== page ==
Soils are complex – which means we have to allow for complex processes when it comes to understanding how they work. When I look at the arc of my own career in agriculture and the way our understanding of soils has grown, I see tremendous progress – progress we can all be proud of.
We still have a ways to go, but with all the progress we’ve made, there’s never been a better time to work in agriculture.
AgEvidence is a new online dashboard where farmers and soil health experts can access cutting-edge research into the impact of soil health practices in the U.S. Corn Belt. Dr. Steve Wood, Senior Scientist for Agriculture and Food Systems for The Nature Conservancy and AgEvidence project lead, believes the tool gives access to foundational data on soil health that can keep the industry and its stakeholders moving forward together.
“You don’t need to be a scientist at the university with a subscription to the academic journals in order to get the data,” Wood says. “This platform makes sure everyone has the same tools in their toolkit.”
In total, the database includes about 16,000 data points, which come from nearly 300 studies. The studies cover different locations, different measurements, and span a 40-year period.
In order for research to be included in AgEvidence, it must first be published in a peer-reviewed journal. Studies also must be taking real measurements in the field. No modeling or simulated growing systems – like lab- or greenhouse-based studies – are included.
For first-time researchers or someone who isn’t a skilled scientist, AgEvidence distills findings down to a manageable set of insights. For example, the main page of the AgEvidence website curates results related to commonly asked questions like, “Which practices most improve water quality?” or “What’s the impact of conservation tillage?”
“We just wanted to make the data really quickly and readily available for folks who are working on this issue day to day, and want to be able to have easy access to the data in a nice, visual, compelling format,” Wood says.
Learn more from Wood about the AgEvidence tool by tuning into the podcast above and visit www.agevidence.org to explore the database.
One of the most challenging aspects of farming is that, unlike other areas of life, there’s rarely an in-the-moment chance at a do-over.
When the weather is right, it’s time to roll. Planting. Harvest. You only get to do it once under that exact timing, with those exact conditions.
That means, when it comes to collecting accurate data – data that helps you make better, more impactful decisions in the future – you’ve got to be prepared. Because (especially when it comes to harvest) you can’t go back and do it again just because you discovered too late your equipment or software wasn’t functioning properly.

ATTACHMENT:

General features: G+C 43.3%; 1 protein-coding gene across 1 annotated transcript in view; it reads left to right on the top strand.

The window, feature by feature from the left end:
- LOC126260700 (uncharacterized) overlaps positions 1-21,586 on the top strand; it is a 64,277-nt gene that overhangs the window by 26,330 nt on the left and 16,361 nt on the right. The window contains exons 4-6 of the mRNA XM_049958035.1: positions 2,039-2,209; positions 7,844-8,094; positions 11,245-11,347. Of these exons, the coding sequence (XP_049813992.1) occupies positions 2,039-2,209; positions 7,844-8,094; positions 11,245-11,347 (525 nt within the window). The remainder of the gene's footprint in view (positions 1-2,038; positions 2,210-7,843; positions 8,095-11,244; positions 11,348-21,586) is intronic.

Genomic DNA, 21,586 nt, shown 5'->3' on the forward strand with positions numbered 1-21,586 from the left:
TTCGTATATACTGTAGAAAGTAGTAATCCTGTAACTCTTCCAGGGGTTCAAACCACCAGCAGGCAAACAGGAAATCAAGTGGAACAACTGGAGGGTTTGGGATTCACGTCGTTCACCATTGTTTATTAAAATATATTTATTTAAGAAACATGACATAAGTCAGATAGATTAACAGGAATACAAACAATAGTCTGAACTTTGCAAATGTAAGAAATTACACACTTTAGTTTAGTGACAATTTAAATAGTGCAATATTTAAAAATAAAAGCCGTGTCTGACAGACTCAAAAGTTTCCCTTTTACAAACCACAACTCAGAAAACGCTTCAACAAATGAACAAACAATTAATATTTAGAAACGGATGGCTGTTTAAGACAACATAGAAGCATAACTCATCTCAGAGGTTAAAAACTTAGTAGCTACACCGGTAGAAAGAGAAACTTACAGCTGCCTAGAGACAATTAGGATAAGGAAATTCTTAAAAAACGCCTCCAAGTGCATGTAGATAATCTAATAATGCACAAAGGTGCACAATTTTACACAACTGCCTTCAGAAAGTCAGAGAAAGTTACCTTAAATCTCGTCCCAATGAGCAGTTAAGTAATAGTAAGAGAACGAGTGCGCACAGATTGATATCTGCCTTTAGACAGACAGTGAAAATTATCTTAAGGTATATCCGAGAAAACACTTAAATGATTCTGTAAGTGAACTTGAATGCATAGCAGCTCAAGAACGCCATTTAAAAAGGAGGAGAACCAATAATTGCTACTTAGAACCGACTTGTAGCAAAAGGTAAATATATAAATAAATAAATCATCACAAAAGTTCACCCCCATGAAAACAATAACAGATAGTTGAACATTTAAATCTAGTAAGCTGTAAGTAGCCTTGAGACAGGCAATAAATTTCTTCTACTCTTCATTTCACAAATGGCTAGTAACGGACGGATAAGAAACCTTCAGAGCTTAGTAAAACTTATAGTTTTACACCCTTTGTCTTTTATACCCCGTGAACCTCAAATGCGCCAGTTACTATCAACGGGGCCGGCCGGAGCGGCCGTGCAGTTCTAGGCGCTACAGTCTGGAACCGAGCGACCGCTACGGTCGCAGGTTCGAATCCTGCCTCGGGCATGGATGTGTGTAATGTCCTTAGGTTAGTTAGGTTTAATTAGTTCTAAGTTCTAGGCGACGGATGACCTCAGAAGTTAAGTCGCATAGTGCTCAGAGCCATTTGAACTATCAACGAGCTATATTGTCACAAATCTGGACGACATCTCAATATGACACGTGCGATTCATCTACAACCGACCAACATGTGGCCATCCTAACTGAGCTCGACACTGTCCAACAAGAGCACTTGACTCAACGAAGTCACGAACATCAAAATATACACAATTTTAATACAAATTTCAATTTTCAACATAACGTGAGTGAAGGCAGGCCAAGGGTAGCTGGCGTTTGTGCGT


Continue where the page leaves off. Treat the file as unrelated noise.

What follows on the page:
By asking yourself three big questions about your yield monitoring system, you can head into harvest confident that you’ll be collecting more accurate information that can be used to make informed choices on your operation for many years to come.
Question 1: Have parts of my yield monitoring system worn out?
We’re sorry to break it to you, but just because your yield monitoring system was ready last season doesn’t mean it’s ready to go now. Yield monitoring systems are built almost entirely of wearable components – impact plates, elevator chains, moisture sensor face, small drive motors and even power cables are all susceptible to wearing out.
Before you hop in the combine, take a look through the hardware of your system and be sure to replace or update anything that isn’t functioning correctly. Especially with some of the weather events we’ve experienced in certain parts of the country, you’ll want to be sure your system is ready to collect data on grain that may be wetter or isn’t feeding into the combine ideally (example: corn that may be lying down following strong winds).
Question 2: Have I double-checked my data system?
It’s not only the nuts-and-bolts, metal-and-plastic components of your yield monitoring system that you should be staying up-to-speed with – your data system is also critical to accurate information collection.
Is your software up-to-date? Is your system communicating back to a central database like it’s supposed to be? Is your farm and field structure the same on the combine monitor as it is on the planter? Do you have full data cards?